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  1. House at Tarninowa Street 1. Great location. All rooms in the house have been specially renovated and adapted to the needs of our tenants. They are intended for students and young working people. The apartment has free WiFi Internet available to residents. The house has 4 floors - each has 6 single rooms.

  2. Auschwitz-Birkenau. Victims. 210,000 Polish Jews. The Łódź Ghetto or Litzmannstadt Ghetto (after the Nazi German name for Łódź) was a Nazi ghetto established by the German authorities for Polish Jews and Roma following the Invasion of Poland. It was the second-largest ghetto in all of German-occupied Europe after the Warsaw Ghetto.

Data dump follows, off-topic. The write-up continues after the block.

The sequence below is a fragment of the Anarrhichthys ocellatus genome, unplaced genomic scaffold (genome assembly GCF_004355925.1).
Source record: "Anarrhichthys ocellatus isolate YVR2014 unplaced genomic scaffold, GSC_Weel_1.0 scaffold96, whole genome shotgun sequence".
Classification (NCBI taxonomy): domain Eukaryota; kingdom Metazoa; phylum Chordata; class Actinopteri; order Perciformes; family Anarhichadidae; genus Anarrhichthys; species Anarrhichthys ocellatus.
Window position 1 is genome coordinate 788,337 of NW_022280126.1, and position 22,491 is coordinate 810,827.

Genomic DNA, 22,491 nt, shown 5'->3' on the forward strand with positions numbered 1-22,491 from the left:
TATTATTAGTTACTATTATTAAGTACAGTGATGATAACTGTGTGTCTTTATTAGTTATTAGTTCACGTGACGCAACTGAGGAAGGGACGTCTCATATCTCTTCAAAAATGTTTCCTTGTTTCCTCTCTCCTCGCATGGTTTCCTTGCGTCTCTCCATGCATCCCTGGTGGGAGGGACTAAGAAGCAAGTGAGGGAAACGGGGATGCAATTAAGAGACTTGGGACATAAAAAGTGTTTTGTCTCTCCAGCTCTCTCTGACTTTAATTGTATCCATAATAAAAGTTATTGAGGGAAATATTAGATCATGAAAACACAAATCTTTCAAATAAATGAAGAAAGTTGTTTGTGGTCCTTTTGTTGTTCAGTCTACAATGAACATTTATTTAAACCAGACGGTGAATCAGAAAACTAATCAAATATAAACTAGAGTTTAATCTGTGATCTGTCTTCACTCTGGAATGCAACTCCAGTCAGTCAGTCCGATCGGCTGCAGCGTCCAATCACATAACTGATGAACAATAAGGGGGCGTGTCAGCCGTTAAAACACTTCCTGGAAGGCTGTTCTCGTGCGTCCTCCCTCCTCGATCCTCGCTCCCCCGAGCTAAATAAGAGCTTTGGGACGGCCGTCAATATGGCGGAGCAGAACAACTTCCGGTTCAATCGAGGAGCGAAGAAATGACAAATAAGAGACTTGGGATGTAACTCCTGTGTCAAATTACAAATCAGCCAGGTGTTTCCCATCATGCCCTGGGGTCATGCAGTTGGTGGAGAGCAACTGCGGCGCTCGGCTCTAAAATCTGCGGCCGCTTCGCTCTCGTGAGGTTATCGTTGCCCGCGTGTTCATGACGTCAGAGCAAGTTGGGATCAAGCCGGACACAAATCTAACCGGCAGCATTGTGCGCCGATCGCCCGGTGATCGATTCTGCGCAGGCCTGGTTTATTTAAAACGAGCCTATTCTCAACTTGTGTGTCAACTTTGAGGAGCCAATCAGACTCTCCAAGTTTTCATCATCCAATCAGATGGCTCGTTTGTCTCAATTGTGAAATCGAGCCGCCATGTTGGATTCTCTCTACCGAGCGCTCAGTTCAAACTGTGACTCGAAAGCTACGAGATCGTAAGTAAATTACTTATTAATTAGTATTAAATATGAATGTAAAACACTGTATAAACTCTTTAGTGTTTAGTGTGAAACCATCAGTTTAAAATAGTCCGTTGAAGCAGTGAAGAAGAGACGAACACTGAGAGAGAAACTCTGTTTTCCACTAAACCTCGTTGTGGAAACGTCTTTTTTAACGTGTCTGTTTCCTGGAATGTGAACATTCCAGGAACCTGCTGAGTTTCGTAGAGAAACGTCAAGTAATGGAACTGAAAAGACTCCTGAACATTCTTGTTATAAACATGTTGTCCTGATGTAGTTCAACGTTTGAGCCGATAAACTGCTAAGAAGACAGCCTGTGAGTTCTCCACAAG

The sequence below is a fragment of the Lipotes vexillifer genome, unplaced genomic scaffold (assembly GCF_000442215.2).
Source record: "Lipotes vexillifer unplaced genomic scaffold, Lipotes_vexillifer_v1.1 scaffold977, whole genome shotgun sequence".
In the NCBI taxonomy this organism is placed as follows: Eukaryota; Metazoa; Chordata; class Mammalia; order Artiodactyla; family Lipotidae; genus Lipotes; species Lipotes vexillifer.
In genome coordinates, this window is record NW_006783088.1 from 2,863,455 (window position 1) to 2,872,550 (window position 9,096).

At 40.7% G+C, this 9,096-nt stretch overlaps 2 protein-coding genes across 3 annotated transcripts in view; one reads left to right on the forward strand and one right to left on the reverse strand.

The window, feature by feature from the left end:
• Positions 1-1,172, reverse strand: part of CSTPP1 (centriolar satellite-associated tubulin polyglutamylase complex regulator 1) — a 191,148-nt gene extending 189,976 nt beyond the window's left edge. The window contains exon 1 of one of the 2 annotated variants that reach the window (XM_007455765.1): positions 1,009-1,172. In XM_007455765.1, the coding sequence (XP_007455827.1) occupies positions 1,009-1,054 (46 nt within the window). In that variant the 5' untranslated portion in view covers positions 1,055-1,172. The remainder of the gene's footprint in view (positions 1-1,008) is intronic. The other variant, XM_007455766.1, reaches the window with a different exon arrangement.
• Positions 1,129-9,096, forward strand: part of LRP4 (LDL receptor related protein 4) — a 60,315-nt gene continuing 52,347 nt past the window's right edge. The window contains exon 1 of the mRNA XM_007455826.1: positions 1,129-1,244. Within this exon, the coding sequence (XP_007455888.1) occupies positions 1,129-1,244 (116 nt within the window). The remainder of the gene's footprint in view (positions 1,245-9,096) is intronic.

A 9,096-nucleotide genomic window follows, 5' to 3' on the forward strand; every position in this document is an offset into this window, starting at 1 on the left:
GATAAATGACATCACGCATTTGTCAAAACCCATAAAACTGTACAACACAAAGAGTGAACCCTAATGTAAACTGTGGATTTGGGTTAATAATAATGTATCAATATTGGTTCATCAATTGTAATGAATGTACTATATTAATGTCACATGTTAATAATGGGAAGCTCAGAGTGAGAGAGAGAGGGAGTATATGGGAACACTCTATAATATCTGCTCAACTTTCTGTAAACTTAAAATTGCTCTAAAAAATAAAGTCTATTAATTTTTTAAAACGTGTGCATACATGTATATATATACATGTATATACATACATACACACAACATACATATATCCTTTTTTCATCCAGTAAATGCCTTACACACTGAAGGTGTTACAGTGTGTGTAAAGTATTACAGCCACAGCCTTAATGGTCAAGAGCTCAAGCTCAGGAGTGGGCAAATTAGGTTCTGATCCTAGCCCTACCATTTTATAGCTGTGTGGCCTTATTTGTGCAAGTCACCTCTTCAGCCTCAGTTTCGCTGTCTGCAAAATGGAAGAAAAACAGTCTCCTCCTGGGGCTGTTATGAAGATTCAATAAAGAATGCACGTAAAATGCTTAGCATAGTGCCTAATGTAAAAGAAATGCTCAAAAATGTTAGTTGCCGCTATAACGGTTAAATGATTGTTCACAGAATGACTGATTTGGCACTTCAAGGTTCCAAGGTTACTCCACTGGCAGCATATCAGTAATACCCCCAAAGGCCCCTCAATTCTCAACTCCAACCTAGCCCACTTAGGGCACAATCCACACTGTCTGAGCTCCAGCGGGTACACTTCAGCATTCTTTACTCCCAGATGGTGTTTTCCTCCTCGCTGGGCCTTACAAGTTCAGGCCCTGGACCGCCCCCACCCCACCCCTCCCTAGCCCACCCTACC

3. By car you could also combine Radegast station with a visit of the Radogoszcz prison memorial, which is a ca. 10-minute drive (3 miles/4.5 km) away to the west. Further afield, an obvious combination would of course be the memorial site of the death camp of Chelmno , where most of the Jews dispatched from Radegast station were murdered by gassing.

  4. Łódź (Polish: [wutɕ] (listen); also written in English as Lodz) is the third-largest city in Poland and a former industrial hub. Located in the central part of the country, it has a population of 685,285 (2018). It is the capital of Łódź Voivodeship, and is located approximately 120 kilometres (75 mi) south-west of Warsaw. The city's coat of arms is an example of canting, as it depicts ...

  5. Łódź (Polish: [wutɕ] (listen)), written in English as Lodz,[a] is the third-largest city in Poland and a former industrial centre. Located in the central part of the country, it has a population of 679,941 (2019).[1] It is the capital of Łódź Voivodeship, and is located approximately 120 kilometres

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